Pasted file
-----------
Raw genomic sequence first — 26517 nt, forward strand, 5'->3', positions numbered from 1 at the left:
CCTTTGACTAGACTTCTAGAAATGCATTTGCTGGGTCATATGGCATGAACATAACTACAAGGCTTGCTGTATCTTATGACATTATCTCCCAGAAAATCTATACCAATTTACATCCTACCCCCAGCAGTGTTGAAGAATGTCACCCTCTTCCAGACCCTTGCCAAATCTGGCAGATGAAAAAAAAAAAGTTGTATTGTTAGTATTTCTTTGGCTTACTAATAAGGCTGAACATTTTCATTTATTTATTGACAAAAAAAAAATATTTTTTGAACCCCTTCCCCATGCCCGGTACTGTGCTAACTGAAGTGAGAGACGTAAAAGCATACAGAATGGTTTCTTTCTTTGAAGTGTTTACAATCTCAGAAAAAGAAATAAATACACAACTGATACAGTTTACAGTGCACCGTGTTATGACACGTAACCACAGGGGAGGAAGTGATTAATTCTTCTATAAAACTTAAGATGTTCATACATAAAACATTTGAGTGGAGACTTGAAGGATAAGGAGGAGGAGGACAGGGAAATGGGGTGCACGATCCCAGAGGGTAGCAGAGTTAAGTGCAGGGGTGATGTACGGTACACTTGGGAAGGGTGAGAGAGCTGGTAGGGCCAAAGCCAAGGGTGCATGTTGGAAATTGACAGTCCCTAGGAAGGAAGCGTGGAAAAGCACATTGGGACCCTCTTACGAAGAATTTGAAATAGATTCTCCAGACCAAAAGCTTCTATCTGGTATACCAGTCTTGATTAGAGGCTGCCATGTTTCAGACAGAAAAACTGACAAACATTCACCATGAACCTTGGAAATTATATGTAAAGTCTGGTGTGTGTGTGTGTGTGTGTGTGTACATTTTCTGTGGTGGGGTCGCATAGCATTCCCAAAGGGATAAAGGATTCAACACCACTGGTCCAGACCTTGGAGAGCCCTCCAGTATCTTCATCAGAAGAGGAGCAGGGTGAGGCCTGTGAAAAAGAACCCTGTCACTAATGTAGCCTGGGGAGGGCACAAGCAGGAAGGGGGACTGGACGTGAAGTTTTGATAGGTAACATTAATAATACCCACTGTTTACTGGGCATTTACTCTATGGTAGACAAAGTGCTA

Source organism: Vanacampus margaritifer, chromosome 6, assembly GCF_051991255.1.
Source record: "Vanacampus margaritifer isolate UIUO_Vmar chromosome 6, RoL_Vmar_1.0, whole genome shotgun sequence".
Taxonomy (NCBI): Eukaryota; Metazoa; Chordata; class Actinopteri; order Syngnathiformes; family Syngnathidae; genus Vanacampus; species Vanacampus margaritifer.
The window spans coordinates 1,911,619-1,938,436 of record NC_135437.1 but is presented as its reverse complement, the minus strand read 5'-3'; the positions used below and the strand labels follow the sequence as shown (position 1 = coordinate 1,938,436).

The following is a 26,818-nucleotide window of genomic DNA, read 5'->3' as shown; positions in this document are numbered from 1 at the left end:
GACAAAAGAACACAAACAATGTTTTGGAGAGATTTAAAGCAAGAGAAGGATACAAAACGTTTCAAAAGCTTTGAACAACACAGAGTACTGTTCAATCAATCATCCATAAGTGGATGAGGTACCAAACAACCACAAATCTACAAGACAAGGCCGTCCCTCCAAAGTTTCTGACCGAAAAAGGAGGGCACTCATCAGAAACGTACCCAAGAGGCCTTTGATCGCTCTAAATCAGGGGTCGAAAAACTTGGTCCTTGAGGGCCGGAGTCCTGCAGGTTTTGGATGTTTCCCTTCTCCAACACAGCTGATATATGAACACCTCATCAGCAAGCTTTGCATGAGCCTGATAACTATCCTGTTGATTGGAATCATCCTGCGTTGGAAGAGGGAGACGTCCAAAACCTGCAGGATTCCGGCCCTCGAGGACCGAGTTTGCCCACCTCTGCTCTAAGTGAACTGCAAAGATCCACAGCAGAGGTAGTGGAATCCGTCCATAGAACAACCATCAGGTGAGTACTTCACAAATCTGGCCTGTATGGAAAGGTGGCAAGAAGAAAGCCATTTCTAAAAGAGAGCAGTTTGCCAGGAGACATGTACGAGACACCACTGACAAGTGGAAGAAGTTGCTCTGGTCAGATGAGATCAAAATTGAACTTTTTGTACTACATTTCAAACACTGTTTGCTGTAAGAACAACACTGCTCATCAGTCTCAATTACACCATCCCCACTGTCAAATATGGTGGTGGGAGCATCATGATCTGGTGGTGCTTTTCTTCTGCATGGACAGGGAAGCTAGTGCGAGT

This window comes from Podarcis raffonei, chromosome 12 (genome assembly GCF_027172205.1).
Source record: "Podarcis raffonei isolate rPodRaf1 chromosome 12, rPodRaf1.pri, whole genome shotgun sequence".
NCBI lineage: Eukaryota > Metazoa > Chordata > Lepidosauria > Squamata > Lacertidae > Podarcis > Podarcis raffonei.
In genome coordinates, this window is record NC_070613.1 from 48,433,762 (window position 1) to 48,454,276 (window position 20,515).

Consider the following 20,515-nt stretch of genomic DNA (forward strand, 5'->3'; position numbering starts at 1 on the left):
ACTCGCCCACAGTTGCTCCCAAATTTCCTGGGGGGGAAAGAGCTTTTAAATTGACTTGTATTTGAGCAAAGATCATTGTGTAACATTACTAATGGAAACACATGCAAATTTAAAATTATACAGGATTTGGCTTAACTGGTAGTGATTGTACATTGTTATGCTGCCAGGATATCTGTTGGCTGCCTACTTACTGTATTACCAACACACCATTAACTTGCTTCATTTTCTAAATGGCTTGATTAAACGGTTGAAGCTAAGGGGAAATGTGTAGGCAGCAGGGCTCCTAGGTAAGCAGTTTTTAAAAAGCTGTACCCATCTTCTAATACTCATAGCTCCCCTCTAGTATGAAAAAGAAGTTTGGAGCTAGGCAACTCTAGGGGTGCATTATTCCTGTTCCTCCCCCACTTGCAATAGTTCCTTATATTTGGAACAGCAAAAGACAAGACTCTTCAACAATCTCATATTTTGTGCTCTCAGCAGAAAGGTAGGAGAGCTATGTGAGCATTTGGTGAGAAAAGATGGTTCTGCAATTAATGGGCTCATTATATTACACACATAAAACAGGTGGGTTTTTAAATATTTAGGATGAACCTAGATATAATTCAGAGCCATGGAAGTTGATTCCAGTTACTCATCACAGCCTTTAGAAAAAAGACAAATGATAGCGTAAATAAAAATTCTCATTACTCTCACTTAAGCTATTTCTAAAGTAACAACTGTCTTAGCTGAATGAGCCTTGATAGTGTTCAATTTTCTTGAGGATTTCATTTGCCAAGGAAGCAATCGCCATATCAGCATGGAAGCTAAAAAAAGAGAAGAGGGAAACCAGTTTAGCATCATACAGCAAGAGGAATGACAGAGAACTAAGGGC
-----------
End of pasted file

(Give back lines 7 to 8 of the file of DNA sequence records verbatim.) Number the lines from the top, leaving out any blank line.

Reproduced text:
The following is a 26,818-nucleotide window of genomic DNA, read 5'->3' as shown; positions in this document are numbered from 1 at the left end:
GACAAAAGAACACAAACAATGTTTTGGAGAGATTTAAAGCAAGAGAAGGATACAAAACGTTTCAAAAGCTTTGAACAACACAGAGTACTGTTCAATCAATCATCCATAAGTGGATGAGGTACCAAACAACCACAAATCTACAAGACAAGGCCGTCCCTCCAAAGTTTCTGACCGAAAAAGGAGGGCACTCATCAGAAACGTACCCAAGAGGCCTTTGATCGCTCTAAATCAGGGGTCGAAAAACTTGGTCCTTGAGGGCCGGAGTCCTGCAGGTTTTGGATGTTTCCCTTCTCCAACACAGCTGATATATGAACACCTCATCAGCAAGCTTTGCATGAGCCTGATAACTATCCTGTTGATTGGAATCATCCTGCGTTGGAAGAGGGAGACGTCCAAAACCTGCAGGATTCCGGCCCTCGAGGACCGAGTTTGCCCACCTCTGCTCTAAGTGAACTGCAAAGATCCACAGCAGAGGTAGTGGAATCCGTCCATAGAACAACCATCAGGTGAGTACTTCACAAATCTGGCCTGTATGGAAAGGTGGCAAGAAGAAAGCCATTTCTAAAAGAGAGCAGTTTGCCAGGAGACATGTACGAGACACCACTGACAAGTGGAAGAAGTTGCTCTGGTCAGATGAGATCAAAATTGAACTTTTTGTACTACATTTCAAACACTGTTTGCTGTAAGAACAACACTGCTCATCAGTCTCAATTACACCATCCCCACTGTCAAATATGGTGGTGGGAGCATCATGATCTGGTGGTGCTTTTCTTCTGCATGGACAGGGAAGCTAGTGCGAGT